I'm afraid our discussion got away from us today, at least in some classes. I don't want you think that I am an absolute idealist or that I think we should let children chase impossible dreams, but there is something really important about giving them room to try and explore and learn for themselves. Obviously, not everyone can be a rock star or a neurosurgeon, but that doesn't mean we should only want what is within easy reach.
To some extent, we need to follow rules and make plans and behave well; at the same time, we need to have the courage to chase something outside our own little sphere of existence. In order to achieve real happiness, we need to believe in something magical, to look with wonder on the impossible beauty of the world in spite of all the ugliness. Dreaming doesn't mean ignoring reality; dreaming means ignoring the belief that reality is all that matters.
As I've already said, you are all going to experience disillusionment, and it's going to hurt. But that's just what happens; it's basically a law of nature to suffer. The world is often chaotic and dangerous, but what really makes life worth living is the knowledge that the world is also full of magic and mystery. I know you have friends and parents and teachers and coaches and bosses all clamoring to tell you how to live, so your job is to cultivate a dream and insulate it from the overwhelming voices of doubt and fear. Keep your dream close. Love it, nurture it, and when it's ready, live it.
I want to take a moment and distill our conversation about defiance. As we discussed online and in class, it seems that most people regard rules and laws in the same way: namely, they exist for a good reason but most of them can be justifiably broken under certain conditions. I can concede that; rules meant to protect others should be followed carefully unless they put us in unnecessary danger. What I think we finally decided (or at least I did) is that laws, rules, and customs should exist only to protect people from each other. Stated another way, everyone should have an equal right to free will except when it causes harm to someone else.
Like I said in class, I do not and cannot expect you to believe as I do. My beliefs are grounded in my own upbringing, education, and experience, so I developed them according to the best information I have. Rather than blindly accept my findings as your own, I ask that you filter them and consider what they may mean to you. Likewise, I ask that you not dismiss my beliefs casually if they are different from yours; explore them and see what you may learn.
Finally, don't hesitate to disagree with me openly. The best way to learn from each other is for everyone to express him or herself with civility and respect.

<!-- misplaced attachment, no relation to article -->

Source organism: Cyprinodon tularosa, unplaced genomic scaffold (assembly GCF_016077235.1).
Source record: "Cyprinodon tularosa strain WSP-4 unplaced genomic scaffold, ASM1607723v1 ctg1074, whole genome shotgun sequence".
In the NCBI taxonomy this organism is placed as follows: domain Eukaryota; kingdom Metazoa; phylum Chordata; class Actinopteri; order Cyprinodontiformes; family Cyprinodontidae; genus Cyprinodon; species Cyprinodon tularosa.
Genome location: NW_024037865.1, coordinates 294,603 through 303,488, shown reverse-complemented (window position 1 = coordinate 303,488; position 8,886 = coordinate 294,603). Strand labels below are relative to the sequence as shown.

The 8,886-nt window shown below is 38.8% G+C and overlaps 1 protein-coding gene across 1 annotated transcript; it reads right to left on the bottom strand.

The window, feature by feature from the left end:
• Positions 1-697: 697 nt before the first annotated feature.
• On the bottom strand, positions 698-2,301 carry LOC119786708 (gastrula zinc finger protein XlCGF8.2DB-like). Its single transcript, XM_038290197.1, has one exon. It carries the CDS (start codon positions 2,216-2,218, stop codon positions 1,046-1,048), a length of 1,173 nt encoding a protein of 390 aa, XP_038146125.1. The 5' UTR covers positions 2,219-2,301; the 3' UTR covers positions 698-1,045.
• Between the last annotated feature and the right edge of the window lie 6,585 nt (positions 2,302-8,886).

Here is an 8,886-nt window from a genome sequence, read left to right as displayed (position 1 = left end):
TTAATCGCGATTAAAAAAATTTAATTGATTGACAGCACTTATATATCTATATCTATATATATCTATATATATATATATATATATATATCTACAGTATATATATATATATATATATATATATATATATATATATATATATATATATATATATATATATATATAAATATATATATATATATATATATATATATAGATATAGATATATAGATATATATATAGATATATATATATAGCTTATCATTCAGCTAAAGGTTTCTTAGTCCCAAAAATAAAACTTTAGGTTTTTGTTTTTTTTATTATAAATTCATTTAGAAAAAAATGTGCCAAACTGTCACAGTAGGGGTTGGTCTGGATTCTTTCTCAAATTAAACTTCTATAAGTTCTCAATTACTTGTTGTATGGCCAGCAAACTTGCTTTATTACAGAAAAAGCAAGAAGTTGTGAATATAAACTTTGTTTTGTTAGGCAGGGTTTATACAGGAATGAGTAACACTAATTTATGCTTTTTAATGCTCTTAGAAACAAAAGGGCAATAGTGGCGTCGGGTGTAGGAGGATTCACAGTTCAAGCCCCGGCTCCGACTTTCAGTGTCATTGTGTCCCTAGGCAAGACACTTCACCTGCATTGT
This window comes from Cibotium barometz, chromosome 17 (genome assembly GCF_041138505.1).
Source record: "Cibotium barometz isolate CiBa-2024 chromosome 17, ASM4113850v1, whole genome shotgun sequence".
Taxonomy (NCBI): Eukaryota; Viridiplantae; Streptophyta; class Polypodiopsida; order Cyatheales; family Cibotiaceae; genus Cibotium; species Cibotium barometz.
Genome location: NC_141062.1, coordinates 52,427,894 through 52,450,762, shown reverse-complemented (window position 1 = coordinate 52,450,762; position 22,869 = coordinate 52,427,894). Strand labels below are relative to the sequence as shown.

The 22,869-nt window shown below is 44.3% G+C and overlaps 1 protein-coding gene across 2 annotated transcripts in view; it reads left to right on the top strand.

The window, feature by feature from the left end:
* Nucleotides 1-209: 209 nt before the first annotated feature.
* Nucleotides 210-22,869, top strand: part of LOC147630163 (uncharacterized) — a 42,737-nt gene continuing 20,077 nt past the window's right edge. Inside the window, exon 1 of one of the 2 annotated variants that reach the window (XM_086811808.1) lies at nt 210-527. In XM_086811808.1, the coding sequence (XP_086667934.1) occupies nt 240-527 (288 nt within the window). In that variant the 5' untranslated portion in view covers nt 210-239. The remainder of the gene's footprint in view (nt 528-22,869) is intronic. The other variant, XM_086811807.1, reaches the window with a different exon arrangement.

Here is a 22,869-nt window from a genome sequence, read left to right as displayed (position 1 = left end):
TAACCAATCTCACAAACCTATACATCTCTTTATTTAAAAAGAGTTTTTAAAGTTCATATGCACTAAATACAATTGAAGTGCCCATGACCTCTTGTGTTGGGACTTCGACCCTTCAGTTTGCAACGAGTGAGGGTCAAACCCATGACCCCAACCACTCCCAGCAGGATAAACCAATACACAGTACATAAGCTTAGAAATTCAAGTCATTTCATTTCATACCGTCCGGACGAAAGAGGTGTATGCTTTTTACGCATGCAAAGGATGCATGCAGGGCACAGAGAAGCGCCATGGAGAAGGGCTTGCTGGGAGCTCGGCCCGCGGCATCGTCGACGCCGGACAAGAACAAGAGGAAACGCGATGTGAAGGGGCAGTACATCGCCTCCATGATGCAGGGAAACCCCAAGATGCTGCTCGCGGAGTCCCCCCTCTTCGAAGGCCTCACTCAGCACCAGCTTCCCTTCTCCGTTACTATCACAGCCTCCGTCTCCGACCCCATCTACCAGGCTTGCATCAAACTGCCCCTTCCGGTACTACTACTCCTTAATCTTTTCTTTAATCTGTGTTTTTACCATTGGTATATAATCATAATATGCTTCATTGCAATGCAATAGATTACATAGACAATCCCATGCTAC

I know you've been in school for nigh a week now, but I'd like to take this opportunity to welcome you officially to my class. Based on what I've seen so far, I can definitely tell that I am in for some lively discussions this year. Hopefully, we can enjoy many exciting conversations and still get lots of work done.
This is probably a good time to explain my approach to teaching AP Lang this year; I have made a pretty significant change that I think will really benefit you as students. In the past, I have taught major works (novels, plays, etc.) as separate pieces of literature without any context. This time around, I am going to embed our longer works in thematic units. In other words, rather than teach1984 all by itself, I am going to include a variety of shorter works that coincide with the dark themes of government oppression found in Orwell's novel.
In each unit this year, I want to explore the duality of the world in which we live. Beginning with our first unit, we are going to see how people operate on a spectrum between two opposing forces. Rarely do we find ourselves in a situation with clearly defined boundaries and a unanimous recognition of right and wrong. Instead, we usually have to strike a balance between two natural poles: male/female, youth/experience, love/hate. Our first unit will open the doors to the different roles we play as individuals and as members of larger societies.
If you click on the 1984 tab to the left, you'll find a document there called Individual/Society Overview. This document explains the nuances of our first unit, as well as lists all of the texts we will use in this unit.
Again, I'd like to extend a nice welcome to you as AP students, and I look forward to a great year.